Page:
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The Lion King (2019)
A lot of little annoying aspects, but actually quite good.
Always start with the positives: The visuals were magnificent, the story well told, the songs were delivered well and the majority of the voice performances were between good and spot on.
The dialogue did seem disconnected at times, the stampede was comparatively tame, the hyenas weren't intimidating. Those were the small things, the biggest one was the casting of Chiwetel Ejifor as Scar. His voice wasn't intimidating, it wasn't sinister. The "Long live the King" line, probably the most famous and memorable line from the original was delivered in such a subdued manor that I genuinely sighed in disappointment.
But am I saying this because the original is one of my favourite childhood movies? Probably. If I hadn't seen the original. It's a good film, aimed at a far younger audience than me, enjoy it. It's quite easy to if you allow yourself.
Song to Song (2017)
Potentially the worst film I've ever seen.
Scratch that, actually the worst film I've ever seen.
Meaningless existential questions over a harshly edited non-existent plot.
Pretentious to the point of absurdity. Avoid at all costs!
Denial didn't really keep my attention.
It ended up being a court case about a difference in opinion. It was also very heavy-handed in what it wanted you to feel about the holocaust, as if you actually had to emphasise who's side you should be on during the movie.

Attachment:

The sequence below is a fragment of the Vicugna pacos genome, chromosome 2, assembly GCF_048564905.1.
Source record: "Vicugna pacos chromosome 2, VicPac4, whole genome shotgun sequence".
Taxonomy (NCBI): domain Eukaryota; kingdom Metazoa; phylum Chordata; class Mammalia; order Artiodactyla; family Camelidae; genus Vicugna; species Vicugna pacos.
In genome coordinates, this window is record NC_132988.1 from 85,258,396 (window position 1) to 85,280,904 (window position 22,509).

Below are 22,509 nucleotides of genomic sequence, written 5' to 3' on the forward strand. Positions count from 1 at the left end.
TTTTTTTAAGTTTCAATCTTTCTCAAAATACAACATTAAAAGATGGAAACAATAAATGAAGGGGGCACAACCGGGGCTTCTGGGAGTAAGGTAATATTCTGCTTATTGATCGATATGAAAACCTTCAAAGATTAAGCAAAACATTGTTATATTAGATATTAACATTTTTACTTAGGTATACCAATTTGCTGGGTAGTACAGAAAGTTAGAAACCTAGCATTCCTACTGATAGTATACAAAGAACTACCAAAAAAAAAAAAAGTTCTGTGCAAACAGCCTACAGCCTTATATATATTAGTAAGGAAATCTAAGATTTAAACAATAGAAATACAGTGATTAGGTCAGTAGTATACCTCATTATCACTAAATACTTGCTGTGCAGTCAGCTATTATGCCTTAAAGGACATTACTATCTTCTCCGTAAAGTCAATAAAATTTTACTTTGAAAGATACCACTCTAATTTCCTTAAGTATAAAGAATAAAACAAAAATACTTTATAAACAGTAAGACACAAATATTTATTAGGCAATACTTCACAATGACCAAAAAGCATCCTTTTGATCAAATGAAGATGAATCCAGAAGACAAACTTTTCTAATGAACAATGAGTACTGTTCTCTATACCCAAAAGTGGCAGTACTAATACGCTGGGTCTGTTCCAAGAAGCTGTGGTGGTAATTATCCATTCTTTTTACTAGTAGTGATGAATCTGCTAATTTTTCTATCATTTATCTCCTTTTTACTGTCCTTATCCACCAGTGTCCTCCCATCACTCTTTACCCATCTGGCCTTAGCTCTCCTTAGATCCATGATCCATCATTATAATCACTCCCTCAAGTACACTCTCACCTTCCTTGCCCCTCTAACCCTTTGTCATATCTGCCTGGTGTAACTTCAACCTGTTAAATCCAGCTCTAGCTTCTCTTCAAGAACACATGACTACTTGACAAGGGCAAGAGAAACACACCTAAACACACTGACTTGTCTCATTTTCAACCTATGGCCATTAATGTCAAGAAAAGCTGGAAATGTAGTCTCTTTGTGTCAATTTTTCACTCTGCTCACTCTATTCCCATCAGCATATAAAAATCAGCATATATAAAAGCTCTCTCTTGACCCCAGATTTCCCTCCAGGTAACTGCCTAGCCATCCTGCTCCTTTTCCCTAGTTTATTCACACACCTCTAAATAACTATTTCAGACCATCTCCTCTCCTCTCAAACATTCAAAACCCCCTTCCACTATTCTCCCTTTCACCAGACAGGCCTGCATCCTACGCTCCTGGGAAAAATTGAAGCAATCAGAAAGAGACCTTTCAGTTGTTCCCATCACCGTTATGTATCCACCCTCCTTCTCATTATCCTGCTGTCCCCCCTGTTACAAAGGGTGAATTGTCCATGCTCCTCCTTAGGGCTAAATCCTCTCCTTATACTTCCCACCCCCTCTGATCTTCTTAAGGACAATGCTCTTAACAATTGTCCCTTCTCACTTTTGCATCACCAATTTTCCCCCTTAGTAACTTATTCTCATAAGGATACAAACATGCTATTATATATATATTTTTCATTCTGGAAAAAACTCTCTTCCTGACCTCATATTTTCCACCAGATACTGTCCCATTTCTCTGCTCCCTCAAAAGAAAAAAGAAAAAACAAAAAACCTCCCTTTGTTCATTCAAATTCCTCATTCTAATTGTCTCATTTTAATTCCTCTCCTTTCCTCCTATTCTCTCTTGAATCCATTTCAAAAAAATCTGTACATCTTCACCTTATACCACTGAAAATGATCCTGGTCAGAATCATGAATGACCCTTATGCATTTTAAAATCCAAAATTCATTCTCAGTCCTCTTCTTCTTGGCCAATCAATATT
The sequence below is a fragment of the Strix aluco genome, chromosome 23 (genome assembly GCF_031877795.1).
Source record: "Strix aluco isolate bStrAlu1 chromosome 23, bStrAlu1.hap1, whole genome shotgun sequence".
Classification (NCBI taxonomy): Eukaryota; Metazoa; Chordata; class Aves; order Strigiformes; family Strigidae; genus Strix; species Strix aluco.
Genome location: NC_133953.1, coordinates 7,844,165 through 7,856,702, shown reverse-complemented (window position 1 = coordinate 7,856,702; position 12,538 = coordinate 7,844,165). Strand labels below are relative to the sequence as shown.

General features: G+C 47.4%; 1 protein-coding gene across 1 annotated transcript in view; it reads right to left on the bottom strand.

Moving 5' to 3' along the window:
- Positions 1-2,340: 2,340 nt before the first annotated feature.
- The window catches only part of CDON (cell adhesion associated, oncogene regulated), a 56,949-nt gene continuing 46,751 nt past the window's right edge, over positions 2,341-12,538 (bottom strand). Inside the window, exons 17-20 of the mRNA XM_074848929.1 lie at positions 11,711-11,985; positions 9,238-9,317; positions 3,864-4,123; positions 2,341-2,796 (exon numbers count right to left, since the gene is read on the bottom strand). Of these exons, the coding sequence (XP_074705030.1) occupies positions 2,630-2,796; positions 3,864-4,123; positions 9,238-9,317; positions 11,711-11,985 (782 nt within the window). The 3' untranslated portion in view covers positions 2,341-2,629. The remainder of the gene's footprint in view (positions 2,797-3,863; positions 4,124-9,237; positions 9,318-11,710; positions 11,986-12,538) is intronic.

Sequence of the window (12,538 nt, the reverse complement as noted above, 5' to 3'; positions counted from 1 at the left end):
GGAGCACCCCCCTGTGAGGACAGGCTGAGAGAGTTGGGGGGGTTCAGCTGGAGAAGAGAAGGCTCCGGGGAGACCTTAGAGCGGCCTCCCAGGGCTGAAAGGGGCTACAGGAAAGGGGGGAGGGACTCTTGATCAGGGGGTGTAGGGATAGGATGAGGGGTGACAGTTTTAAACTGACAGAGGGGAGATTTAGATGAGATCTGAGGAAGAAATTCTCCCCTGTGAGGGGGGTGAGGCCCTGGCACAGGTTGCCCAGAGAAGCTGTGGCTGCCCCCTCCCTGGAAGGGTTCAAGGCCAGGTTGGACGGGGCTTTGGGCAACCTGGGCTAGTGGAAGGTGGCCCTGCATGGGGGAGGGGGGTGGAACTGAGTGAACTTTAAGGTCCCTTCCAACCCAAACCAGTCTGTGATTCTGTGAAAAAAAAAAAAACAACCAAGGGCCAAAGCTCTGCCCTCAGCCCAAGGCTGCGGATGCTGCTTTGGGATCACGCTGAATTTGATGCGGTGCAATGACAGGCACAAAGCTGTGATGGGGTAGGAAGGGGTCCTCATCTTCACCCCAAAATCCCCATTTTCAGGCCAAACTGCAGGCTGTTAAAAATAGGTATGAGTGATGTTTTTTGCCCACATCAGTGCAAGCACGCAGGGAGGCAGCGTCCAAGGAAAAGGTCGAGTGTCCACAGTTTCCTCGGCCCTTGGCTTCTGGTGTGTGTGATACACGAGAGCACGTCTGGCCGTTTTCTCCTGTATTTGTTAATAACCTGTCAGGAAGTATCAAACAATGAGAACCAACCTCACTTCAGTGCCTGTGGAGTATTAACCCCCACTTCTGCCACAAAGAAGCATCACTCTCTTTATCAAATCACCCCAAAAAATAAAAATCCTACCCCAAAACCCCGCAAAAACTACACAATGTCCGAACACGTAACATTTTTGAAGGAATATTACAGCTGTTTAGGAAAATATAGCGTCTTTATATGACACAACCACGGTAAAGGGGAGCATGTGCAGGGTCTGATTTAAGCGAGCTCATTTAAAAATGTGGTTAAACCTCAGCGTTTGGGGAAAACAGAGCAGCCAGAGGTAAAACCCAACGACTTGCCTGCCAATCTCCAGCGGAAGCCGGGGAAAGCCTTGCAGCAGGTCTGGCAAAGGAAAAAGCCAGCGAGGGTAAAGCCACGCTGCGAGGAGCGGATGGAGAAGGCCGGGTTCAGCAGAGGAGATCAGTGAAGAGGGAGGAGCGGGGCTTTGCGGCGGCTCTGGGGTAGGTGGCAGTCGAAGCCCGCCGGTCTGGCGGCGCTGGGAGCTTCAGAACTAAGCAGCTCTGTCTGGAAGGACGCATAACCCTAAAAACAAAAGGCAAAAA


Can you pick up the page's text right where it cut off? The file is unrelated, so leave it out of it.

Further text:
Round this off with a terrible performance/accent off Rachel Weisz in the lead role and the bland brown/grey of the whole movie and I'm not rushing back to watch this any time soon.
Nolan steps out of his comfort zone and doesn't miss a beat
Dunkirk had me on the edge of my seat from the first 30 seconds until the last. All 3 times I've been to see it.
Considering Nolan had done nothing like this previously, for me it just pushed him another step closer to being thought of in the same way as Kubrick etc. as one of the best directors of all time. (I've thought this since The Dark Knight, but I will admit to having a bit of a Nolan-boner)
The 4 main characters of Dunkirk interweave in a story line which definitely took some influence from the time differentials in Inception.
Newbie Fionn Whitehead's Army Private, Tom Hardy's Spitfire Pilot, Mark Rylance's mariner and Kenneth Branagh's Naval Commander give as individual performances as their characters perspectives.
Particularly poignant moments of credit to Mark Rylance's brief break in character, Tom Hardy's decision to help is countrymen over making it home but definitely Branagh's moment of pride seeing the boats appear in the harbour wins for me.
Added special notice has to be given to Hans Zimmer for his brilliant use of Elgar's "Nimrod" to compound the moments of pride which we should all feel (if you're English) watching Dunkirk.
This is film making at it's best, quite simply a must see.
Just awful, but that's not why you'll watch it
This film is awful, but you knew that already. The characters have no chemistry, the jokes are flat and the plot is just ridiculous. I recommend watching it for the other plot which at times is exemplary and by far the best aspect of the movie. Watch with a hangover, or not at all, or with the mute button on. Your choice.
Mary and Max (2009)
Not what you'll expect
I'm not gonna lie, I watched this because it's in the Top 250 more than anything else, but then upon realising it had the vocal work of the late great Philip Seymour Hoffman, I got to it with excitement rather than trepidation.
This is a beautiful story which is warm and loving despite being mainly black, white and brown.
It's a story of loneliness, depression and anxiety, but made me laugh more than I expected and almost brought a tear to my eye.
Anyone expecting a Burton-esque animation will be left disappointed, but as I despise Burton I was pleasantly surprised.
Well worth a watch. 8/10